Friends of Hopewell House will host a meeting Saturday, Sept. 21 at the Hillsdale Library at 2 p.m. Please join us there.

I’ve heard from so many of you in comments on this blog, but I’m not sure about the best way to contact you. Please email me at Thank you all so much for supporting Hopewell House.

The Newest Great-Grandchild


When I got to our daughter Hester’s house the other day, our youngest great-grandchild, Maya, was lying happily in the lap of Lily. Up till now Lily has been the youngest. That gentle supplanting happens to us all. Here Lily watches and perhaps understands. Maya, only two months old, has just registered on another smiling face, and Lily observes from the couch.

The three sisters, Emily, Julia, and Hannah, Hester and Len’s daughters, have taught me a lot in the last months about sisterhood. And it’s wonderful to feel the richness of people around us, spending time together, all ages, different relationships.


Days, This Week

image1 (3)Tom with one old friend, from graduate school days. This couple lives in Gresham.

image2And here he is with another old colleague. We went by their house Saturday and found them home. At the ends of all these long lives, it does take doing, making the date, driving across the city. But somehow it’s the embellishment and reaffirmation of friendship in the face of governmental chaos that’s important now.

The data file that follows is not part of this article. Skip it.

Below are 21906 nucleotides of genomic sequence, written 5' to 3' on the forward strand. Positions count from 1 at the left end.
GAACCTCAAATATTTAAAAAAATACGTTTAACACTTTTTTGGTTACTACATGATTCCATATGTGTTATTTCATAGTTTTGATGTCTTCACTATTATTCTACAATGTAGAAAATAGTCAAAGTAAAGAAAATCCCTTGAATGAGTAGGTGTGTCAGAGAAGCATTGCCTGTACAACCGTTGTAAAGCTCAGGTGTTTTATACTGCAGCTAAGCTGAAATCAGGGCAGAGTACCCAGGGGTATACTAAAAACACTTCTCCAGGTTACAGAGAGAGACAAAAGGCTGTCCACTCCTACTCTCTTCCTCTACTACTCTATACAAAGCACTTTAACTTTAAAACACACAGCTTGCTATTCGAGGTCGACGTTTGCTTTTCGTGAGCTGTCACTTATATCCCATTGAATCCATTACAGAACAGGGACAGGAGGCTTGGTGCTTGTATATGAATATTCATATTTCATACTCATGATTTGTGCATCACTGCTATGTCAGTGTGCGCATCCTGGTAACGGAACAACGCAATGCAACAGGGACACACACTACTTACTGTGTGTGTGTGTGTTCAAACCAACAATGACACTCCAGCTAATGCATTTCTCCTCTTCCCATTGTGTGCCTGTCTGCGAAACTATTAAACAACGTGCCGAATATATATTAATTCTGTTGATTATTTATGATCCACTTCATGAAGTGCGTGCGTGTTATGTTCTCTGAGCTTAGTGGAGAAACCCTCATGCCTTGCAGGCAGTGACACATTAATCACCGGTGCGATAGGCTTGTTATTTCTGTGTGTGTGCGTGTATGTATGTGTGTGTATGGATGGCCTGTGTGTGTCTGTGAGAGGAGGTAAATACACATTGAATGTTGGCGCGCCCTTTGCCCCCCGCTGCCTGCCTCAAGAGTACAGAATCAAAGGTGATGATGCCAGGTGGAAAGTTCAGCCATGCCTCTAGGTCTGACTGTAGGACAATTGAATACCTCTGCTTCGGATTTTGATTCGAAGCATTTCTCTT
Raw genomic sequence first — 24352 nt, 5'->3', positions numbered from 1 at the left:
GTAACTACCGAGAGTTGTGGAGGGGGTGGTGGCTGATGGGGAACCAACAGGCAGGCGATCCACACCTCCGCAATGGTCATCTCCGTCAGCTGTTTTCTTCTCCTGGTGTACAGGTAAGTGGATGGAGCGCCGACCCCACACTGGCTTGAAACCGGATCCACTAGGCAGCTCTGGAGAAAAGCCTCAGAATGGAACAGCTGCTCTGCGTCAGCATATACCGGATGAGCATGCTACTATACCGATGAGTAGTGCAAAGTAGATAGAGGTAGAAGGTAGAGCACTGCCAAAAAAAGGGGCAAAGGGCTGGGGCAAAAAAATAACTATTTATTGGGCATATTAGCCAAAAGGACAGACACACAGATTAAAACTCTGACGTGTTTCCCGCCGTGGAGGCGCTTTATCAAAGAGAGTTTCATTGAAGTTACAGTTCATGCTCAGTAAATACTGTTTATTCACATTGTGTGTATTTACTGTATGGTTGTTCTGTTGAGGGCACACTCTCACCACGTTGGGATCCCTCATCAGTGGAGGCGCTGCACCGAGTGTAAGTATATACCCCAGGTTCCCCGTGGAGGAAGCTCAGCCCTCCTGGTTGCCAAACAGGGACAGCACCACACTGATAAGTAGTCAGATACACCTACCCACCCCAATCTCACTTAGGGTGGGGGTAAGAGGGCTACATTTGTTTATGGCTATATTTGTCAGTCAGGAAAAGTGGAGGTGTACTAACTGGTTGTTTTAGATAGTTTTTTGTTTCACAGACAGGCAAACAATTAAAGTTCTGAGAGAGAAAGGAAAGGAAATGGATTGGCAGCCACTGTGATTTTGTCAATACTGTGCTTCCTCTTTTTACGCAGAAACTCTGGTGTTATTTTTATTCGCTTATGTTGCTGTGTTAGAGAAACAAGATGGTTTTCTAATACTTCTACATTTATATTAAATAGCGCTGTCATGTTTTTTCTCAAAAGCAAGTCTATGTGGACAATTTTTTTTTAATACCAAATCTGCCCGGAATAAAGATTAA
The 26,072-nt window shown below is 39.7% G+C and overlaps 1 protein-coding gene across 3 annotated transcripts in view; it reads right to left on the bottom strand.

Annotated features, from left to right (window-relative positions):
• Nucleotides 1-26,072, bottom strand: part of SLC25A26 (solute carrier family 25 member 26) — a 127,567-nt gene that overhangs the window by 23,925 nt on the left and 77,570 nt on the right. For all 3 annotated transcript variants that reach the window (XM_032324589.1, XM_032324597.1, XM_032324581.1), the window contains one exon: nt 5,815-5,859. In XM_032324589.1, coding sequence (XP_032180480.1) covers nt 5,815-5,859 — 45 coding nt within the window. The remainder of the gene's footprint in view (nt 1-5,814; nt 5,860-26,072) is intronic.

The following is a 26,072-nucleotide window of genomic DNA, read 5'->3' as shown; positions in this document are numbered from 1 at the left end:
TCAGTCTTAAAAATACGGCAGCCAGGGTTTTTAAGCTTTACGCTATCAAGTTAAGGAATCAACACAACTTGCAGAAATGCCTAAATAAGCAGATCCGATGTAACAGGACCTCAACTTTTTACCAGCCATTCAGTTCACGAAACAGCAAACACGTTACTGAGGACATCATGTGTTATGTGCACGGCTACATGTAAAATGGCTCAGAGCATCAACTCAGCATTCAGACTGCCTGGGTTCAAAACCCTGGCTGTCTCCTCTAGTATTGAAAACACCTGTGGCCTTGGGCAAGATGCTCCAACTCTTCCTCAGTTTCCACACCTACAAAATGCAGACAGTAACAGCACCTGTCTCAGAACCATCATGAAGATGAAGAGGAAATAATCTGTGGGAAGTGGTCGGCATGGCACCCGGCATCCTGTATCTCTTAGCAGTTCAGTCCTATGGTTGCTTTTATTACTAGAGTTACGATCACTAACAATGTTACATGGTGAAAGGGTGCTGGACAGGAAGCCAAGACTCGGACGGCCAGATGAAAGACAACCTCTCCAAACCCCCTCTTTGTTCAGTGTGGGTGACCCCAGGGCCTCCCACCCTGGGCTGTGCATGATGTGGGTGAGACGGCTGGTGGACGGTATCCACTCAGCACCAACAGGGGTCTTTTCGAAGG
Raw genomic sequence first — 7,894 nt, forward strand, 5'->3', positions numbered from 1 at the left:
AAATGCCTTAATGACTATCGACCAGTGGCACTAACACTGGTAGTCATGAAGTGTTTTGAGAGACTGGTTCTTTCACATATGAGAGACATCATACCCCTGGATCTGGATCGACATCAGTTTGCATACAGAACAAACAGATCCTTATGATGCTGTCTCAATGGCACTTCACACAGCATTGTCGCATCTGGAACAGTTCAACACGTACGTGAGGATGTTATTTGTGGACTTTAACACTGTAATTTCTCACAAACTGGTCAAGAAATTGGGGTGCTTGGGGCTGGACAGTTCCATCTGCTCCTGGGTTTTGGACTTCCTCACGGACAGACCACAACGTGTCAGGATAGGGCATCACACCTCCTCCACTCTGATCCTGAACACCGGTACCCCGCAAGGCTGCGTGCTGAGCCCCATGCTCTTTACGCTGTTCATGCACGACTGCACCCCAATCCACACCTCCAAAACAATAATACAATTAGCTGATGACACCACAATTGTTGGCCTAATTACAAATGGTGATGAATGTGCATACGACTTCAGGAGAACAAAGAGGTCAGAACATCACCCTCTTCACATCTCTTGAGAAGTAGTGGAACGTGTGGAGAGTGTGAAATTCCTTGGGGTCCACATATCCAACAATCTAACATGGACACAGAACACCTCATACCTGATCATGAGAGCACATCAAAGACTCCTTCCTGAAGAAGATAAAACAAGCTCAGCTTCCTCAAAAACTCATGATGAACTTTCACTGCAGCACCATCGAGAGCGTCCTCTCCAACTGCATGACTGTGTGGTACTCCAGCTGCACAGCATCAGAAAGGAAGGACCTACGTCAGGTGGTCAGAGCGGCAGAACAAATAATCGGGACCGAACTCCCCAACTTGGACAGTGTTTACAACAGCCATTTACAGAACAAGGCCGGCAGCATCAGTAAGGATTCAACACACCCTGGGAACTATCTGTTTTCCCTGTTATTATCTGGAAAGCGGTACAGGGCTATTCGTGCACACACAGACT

All our younger friends and the three generations image3growing above us (this is our great-granddaughter, Lily, organizing the ducks and the loon by our wood stove) can probably barely imagine how we feel, but they help make it all possible. And we are grateful!

We’re also excited to learn that Worlds of Ursula K. Le Guin will air on PBS American Masters on August 2 at 9 p.m.

This slideshow requires JavaScript.

Welcomed by Family and Friends


Friday, May 17 – We’re just coming in to Rochester NY, breakfasted, beds out of the way, “Some of these farmhouses are lovely, porches around them, all wood. Haven’t seen a single brick one,” says Tom. We were asleep all the way through Indiana, Ohio, Pennsylvania where those would have been. We’ll be glad to be in bed in a Springfield motel tonight.

unnamed (46)Saturday, May 18 – First day. Picnic (tailgate) with son Dexter and Keri at Oxbow Marina in Northampton where his daughter Clara was playing in an Ultimate Frisbee tournament. The hills around were soft with new green and I asked Dex for that photo. We were right by a wood full of sensitive fern and the fiddleheads of wood fern, and at the other side of us were playing fields, tents, and hundreds of high school age men and women throwing Frisbees.

unnamed (44)Then they dropped us off for a nap, and grandson Griffin (red t-shirt, “Fund our Future”) picked us up at our motel and took us to their house, only a few minutes away, for supper. It’s lovely, sitting in the woods, with a beautiful (and weedless) garden. He and Heather have a sweet year-old corgi puppy, Leeloo. We had a warm summer evening, wonderful feeling.